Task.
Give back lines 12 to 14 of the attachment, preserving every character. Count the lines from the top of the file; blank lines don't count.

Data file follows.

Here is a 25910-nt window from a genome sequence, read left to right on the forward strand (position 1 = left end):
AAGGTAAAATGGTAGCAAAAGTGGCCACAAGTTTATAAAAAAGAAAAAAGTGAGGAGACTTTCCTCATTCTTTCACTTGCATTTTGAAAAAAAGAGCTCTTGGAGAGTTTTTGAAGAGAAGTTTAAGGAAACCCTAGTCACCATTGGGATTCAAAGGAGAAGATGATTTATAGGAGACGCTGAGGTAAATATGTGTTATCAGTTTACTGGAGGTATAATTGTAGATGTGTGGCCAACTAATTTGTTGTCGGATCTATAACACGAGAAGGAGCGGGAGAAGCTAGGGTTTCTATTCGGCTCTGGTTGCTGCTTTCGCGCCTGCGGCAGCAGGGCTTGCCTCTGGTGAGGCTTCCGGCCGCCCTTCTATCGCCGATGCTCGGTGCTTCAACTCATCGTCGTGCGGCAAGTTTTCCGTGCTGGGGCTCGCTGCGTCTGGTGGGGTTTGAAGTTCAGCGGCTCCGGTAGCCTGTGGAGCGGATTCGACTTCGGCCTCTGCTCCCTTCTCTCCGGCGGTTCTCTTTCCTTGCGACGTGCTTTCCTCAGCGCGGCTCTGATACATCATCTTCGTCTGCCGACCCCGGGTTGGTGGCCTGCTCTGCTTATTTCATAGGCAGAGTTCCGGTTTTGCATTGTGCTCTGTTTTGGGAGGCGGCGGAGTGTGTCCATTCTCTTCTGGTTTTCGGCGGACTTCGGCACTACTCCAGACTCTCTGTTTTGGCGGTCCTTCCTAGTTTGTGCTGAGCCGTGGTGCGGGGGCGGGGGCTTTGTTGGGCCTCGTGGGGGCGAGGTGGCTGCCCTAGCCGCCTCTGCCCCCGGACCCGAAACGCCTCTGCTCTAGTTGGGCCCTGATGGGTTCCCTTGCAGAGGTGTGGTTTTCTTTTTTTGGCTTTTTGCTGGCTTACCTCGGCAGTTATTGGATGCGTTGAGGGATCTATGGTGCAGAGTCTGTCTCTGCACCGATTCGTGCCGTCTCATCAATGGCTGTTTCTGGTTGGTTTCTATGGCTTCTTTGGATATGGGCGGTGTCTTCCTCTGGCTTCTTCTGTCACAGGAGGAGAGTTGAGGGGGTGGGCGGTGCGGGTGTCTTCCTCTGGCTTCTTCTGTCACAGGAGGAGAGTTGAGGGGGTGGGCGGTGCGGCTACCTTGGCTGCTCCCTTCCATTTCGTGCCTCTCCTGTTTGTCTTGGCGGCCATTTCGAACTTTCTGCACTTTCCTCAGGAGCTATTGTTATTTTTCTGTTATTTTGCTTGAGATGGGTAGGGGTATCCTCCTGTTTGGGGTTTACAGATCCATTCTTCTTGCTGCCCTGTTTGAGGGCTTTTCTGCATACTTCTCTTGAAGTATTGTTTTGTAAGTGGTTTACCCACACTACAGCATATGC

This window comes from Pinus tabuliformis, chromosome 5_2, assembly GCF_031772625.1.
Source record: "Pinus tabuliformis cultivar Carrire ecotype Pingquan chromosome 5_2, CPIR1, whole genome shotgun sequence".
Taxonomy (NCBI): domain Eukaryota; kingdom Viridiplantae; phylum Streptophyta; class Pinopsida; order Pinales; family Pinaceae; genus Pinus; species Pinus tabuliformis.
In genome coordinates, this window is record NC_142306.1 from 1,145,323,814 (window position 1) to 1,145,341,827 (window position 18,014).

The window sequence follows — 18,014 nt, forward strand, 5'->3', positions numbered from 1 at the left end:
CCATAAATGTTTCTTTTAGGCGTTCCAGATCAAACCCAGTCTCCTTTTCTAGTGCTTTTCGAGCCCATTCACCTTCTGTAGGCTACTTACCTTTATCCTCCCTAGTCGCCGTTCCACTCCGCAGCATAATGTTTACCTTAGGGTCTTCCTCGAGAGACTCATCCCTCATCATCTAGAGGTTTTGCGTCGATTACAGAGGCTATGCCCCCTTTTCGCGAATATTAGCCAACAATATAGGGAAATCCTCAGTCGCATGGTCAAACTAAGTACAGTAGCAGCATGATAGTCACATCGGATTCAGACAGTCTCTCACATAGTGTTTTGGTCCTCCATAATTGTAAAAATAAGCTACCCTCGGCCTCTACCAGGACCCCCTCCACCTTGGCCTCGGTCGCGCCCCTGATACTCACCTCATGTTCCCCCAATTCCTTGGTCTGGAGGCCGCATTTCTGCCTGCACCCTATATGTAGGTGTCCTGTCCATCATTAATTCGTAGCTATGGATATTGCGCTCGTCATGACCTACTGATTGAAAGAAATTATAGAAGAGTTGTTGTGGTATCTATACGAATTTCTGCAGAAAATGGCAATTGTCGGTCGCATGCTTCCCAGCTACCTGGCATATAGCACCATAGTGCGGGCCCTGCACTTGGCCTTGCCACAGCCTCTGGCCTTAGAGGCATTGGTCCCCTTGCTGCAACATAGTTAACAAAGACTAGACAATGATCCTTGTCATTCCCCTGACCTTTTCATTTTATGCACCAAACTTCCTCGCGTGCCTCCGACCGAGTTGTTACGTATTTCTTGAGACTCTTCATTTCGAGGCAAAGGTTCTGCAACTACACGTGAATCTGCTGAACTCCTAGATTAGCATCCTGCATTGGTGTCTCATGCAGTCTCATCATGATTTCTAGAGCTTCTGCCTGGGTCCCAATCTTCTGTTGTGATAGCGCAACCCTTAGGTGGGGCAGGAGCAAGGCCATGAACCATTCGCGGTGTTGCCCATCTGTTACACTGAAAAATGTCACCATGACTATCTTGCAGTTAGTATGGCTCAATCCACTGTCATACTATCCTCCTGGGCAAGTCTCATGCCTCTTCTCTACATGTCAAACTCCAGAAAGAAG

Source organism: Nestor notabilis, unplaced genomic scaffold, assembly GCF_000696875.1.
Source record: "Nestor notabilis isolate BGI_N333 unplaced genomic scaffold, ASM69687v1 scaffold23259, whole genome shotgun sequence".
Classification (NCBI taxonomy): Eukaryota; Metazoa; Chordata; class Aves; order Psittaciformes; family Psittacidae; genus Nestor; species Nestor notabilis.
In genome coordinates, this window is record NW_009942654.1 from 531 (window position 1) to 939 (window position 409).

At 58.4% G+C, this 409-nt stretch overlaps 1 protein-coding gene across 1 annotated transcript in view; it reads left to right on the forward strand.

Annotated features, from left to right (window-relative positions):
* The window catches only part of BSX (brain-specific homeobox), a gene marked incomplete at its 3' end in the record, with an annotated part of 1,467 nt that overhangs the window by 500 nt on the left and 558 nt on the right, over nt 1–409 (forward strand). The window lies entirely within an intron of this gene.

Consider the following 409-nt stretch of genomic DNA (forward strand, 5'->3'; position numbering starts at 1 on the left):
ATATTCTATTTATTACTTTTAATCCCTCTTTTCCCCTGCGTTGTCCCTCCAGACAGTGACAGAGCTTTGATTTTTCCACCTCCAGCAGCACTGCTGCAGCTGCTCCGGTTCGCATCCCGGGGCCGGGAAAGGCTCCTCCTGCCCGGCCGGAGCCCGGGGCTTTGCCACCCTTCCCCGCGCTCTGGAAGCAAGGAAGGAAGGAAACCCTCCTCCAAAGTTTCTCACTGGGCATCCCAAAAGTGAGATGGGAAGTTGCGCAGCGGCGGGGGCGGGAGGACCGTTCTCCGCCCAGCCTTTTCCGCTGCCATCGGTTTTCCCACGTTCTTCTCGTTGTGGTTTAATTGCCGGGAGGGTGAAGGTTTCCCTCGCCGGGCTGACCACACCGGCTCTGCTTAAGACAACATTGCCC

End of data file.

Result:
In genome coordinates, this window is record NW_009942654.1 from 531 (window position 1) to 939 (window position 409).

At 58.4% G+C, this 409-nt stretch overlaps 1 protein-coding gene across 1 annotated transcript in view; it reads left to right on the forward strand.

Annotated features, from left to right (window-relative positions):